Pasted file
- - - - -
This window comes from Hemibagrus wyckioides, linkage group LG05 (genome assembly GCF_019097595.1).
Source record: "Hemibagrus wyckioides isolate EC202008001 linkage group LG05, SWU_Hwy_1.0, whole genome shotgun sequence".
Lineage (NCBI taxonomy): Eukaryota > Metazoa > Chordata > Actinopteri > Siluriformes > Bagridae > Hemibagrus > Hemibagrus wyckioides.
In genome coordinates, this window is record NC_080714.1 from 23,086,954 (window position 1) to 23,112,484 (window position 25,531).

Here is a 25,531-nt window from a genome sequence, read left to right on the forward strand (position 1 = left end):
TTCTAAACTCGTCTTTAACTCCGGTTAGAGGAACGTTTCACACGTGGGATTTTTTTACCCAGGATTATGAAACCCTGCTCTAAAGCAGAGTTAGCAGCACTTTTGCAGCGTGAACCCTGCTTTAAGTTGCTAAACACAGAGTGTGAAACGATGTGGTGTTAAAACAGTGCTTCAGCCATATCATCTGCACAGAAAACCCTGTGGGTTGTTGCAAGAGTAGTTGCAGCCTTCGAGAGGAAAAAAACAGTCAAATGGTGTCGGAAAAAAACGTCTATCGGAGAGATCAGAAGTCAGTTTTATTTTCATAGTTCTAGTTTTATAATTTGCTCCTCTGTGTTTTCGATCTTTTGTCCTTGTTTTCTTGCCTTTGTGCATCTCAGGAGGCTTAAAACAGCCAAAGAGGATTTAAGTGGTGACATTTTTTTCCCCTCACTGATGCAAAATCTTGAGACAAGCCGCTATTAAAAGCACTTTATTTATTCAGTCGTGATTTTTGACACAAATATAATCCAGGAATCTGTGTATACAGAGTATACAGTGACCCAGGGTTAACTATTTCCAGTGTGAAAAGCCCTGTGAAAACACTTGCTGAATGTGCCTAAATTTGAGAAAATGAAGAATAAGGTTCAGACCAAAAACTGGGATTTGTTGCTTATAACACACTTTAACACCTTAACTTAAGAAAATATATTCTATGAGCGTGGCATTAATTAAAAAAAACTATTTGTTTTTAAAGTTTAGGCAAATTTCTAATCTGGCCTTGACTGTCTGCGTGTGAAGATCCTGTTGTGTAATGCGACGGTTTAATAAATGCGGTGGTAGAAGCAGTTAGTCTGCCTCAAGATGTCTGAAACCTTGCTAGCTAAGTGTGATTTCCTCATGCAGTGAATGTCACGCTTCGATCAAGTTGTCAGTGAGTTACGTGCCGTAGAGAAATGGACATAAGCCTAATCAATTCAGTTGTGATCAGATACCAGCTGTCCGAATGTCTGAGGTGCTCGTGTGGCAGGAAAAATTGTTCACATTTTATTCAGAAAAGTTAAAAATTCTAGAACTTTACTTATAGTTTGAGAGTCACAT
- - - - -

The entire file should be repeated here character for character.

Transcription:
This window comes from Hemibagrus wyckioides, linkage group LG05 (genome assembly GCF_019097595.1).
Source record: "Hemibagrus wyckioides isolate EC202008001 linkage group LG05, SWU_Hwy_1.0, whole genome shotgun sequence".
Lineage (NCBI taxonomy): Eukaryota > Metazoa > Chordata > Actinopteri > Siluriformes > Bagridae > Hemibagrus > Hemibagrus wyckioides.
In genome coordinates, this window is record NC_080714.1 from 23,086,954 (window position 1) to 23,112,484 (window position 25,531).

Here is a 25,531-nt window from a genome sequence, read left to right on the forward strand (position 1 = left end):
TTCTAAACTCGTCTTTAACTCCGGTTAGAGGAACGTTTCACACGTGGGATTTTTTTACCCAGGATTATGAAACCCTGCTCTAAAGCAGAGTTAGCAGCACTTTTGCAGCGTGAACCCTGCTTTAAGTTGCTAAACACAGAGTGTGAAACGATGTGGTGTTAAAACAGTGCTTCAGCCATATCATCTGCACAGAAAACCCTGTGGGTTGTTGCAAGAGTAGTTGCAGCCTTCGAGAGGAAAAAAACAGTCAAATGGTGTCGGAAAAAAACGTCTATCGGAGAGATCAGAAGTCAGTTTTATTTTCATAGTTCTAGTTTTATAATTTGCTCCTCTGTGTTTTCGATCTTTTGTCCTTGTTTTCTTGCCTTTGTGCATCTCAGGAGGCTTAAAACAGCCAAAGAGGATTTAAGTGGTGACATTTTTTTCCCCTCACTGATGCAAAATCTTGAGACAAGCCGCTATTAAAAGCACTTTATTTATTCAGTCGTGATTTTTGACACAAATATAATCCAGGAATCTGTGTATACAGAGTATACAGTGACCCAGGGTTAACTATTTCCAGTGTGAAAAGCCCTGTGAAAACACTTGCTGAATGTGCCTAAATTTGAGAAAATGAAGAATAAGGTTCAGACCAAAAACTGGGATTTGTTGCTTATAACACACTTTAACACCTTAACTTAAGAAAATATATTCTATGAGCGTGGCATTAATTAAAAAAAACTATTTGTTTTTAAAGTTTAGGCAAATTTCTAATCTGGCCTTGACTGTCTGCGTGTGAAGATCCTGTTGTGTAATGCGACGGTTTAATAAATGCGGTGGTAGAAGCAGTTAGTCTGCCTCAAGATGTCTGAAACCTTGCTAGCTAAGTGTGATTTCCTCATGCAGTGAATGTCACGCTTCGATCAAGTTGTCAGTGAGTTACGTGCCGTAGAGAAATGGACATAAGCCTAATCAATTCAGTTGTGATCAGATACCAGCTGTCCGAATGTCTGAGGTGCTCGTGTGGCAGGAAAAATTGTTCACATTTTATTCAGAAAAGTTAAAAATTCTAGAACTTTACTTATAGTTTGAGAGTCACAT